Cedars to the East: A Study of Modern Lebanon
Lebanon's judicial system is a mixture of Ottoman law, Napoleonic code, canon law and civil law. The Lebanese court system consists of three levels: courts of first instance, courts of appeal, and the court of cassation. The ten-member Constitutional Council rules on the constitutionality of laws and electoral frauds. Five of its members are elected by the parliament and five are appointed by the executive.56 There also is a system of religious courts having jurisdiction over personal status matters within their own communities, with rules on matters such as marriage and inheritance57 While the courts have made important rulings on social and religious issues such as age of consent, polygamy, and women’s rights, ruling regarding electoral laws and statues have been delayed, at times by the president wanting to buy time, and at times, by the Council itself.58
With a better understanding of the complex nature of the power-sharing executives and the split judiciary, one can see how alarmingly easy it can be for political disagreements in Lebanon to snowball into destabilizing conflicts.
Parties, Stats, and the Nitty-Gritty of Elections
True political power in Lebanon lies in the 128-seat unicameral legislature. These deputies, directly elected every four years, represent the political preferences and religious diversity of their districts. While as an ideal, this system sounds perfect given Lebanon’s unique circumstances and demographics; the realities of recent elections pain a different picture, and we are left to wonder whether a confessional system can every truly represent the people of Lebanon.
The 2009 election can be summed up as an electoral between the March 14th Alliance, led by Saad Hariri’s Future Movement Party, and the March 8th Alliance, led by Hezbollah and Armal. Unfortunately, in spite of tireless searching, party-specific vote data could not be found either through the Interior Ministry’s archives or from open source data online. This may be due to government inefficiency, lack of transparency, and Lebanon’s lack of uniform ballots, which I will discuss in a later section. However, seat allocations and coalition percentages were more readily available. Looking at the results, one is immediately struck by the fact that the March 14th Alliance received only an average of 44.5% of the national vote, but received 71 seats; while the March 8th Alliance received 55.5%, but only 57 seats in the legislature.5960 Coincidentally, this result is virtually the same as the result from the election in 2005.61 What is significant about these elections becomes evident after completing the Least Squares calculation of proportionality. (Sere Appendix D) What we are left with is a roughly 11% deviation from proportionality; nearly twice our global baseline of 6.65%.62 Under normal circumstances, the 11% figure would not raise any red flags, but when we consider it in the context of Lebanon, a country with a political system that is falling over itself to ensure proportional representation of different groups, this figure becomes more interesting. Why, despite their best efforts, are the Lebanese still so far from the proportionality they strive to achieve? The answer lies within the confessional system itself.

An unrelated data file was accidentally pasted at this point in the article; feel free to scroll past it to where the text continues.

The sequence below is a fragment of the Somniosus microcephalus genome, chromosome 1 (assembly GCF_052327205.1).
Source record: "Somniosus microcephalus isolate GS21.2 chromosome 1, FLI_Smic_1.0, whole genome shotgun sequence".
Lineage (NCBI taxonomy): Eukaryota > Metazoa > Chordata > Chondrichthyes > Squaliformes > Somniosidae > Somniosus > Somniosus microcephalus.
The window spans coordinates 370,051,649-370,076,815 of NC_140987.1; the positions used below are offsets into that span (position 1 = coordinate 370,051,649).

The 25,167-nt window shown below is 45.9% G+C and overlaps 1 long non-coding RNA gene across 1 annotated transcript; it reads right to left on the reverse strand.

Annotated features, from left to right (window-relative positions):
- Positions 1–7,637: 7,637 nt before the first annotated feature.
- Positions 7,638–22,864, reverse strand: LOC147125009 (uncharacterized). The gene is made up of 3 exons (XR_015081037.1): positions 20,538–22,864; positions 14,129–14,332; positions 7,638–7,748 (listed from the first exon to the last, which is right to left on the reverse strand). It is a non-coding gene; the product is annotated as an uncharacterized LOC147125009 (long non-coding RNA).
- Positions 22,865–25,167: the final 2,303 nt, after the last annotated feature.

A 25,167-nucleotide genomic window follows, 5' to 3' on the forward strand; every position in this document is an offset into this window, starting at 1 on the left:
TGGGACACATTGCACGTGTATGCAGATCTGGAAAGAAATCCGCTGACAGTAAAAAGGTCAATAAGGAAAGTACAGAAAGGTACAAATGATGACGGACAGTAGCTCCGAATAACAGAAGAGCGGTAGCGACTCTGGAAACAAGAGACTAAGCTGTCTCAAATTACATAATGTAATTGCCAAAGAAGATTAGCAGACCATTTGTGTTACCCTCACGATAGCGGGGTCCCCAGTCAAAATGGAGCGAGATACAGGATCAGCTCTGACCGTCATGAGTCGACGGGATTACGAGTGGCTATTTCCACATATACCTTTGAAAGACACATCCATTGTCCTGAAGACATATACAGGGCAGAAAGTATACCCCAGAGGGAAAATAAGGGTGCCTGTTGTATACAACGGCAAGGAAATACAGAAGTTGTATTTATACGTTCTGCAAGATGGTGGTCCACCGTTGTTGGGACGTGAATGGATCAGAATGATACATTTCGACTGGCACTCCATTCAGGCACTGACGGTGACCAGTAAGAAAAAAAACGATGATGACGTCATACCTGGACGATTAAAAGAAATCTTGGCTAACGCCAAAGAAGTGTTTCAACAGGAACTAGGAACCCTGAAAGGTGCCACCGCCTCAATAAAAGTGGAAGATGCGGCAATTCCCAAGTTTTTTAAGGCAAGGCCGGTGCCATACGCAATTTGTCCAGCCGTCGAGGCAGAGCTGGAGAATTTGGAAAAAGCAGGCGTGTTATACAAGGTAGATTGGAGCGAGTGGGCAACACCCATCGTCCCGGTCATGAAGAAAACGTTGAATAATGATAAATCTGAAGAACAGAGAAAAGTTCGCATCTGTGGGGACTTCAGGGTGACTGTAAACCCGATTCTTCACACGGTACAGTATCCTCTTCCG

To illustrate this point, take the district of Baabda as an example. The six seats in this district are split with three seats reserved for Maronites, two for Shias, and the last seat for Druze candidates.63 In this system, the top three Maronite candidates will be elected to the legislature, but the candidate with the fourth-highest vote total receives nothing, even if he/she received more votes than the top Shia or Druze candidates. These votes that are lost and sent into the electoral void decrease the proportionality of the election results and directly undermine voter preferences. With 26 districts electing 128 representatives, Lebanon’s average district magnitude is 4.92 (M = 128/26), which is well below Lijphart’s magical M=7 threshold where a legislature truly represents a microcosm of society.64 With the confessional system, a Maronite voter in Baabda sees the district magnitude cut effectively in half from its intended six seats down to only three. While voters are encouraged and expected to vote for candidates for each seat, regardless of their personal religious identity, this rarely works as originally intended. Religious prejudice may result in voters ignoring candidates of other faiths; party deals and strategies may call for members to vote for certain coalition partners running for other seats, or conversely they may instruct members to ignore a seat entirely.65 This is made possible by the fact that there are no official ballots in parliamentary elections. Voters may either write the names of the candidates they wish to vote for on a plain piece of paper, or they may use party-issued ballots that are almost completely unregulated by the central government.66 These shortcomings of the confessional policies reduce the proportionality and effectiveness of a delicate system and make it susceptible to corruption and manipulation by parties and power players.